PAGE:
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Siegel, P.F. (1996). The Meaning of Behaviorism for B. F. Skinner. Psychoanal. Psychol., 13(3):343-365.

(1996). Psychoanalytic Psychology, 13(3):343-365

The Meaning of Behaviorism for B. F. Skinner

Paul F. Siegel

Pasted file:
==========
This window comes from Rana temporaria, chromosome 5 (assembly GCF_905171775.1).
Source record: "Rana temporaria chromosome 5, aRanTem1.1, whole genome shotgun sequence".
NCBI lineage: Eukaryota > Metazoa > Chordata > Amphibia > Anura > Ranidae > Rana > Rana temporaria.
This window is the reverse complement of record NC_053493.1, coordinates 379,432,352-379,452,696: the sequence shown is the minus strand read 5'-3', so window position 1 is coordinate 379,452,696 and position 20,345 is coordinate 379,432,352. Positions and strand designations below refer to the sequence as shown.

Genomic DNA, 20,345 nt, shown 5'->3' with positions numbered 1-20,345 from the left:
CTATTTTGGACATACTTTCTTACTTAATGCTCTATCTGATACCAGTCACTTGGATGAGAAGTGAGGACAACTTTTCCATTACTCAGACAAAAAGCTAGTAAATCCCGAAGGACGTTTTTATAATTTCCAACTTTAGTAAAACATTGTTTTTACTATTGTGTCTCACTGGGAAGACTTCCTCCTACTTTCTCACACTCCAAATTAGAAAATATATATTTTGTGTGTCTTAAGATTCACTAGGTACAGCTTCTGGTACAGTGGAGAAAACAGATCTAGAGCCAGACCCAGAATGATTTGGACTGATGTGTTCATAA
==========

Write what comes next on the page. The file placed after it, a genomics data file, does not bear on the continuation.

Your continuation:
A psychobiography of B. F. Skinner's early life was derived from a close reading of the first volume of his 1976 autobiography, Particulars of My Life. The study resonates to the concerns raised by Atwood and Tomkins (1976) regarding the importance of subjectivity in the creation of personality theory, seeking the connection between Skinner's life and work. In making insights into how Skinner translated his experiences into the text, Tomkins's (1979, 1987) “script theory” was employed, which posits that individuals organize their experiences as abstract, if–then, ideo-affective directives. Skinner's narrative demonstrates that behaviorism was a defense system that allowed him to come to grips with repeated episodes of failure, particularly as a creative writer after college.

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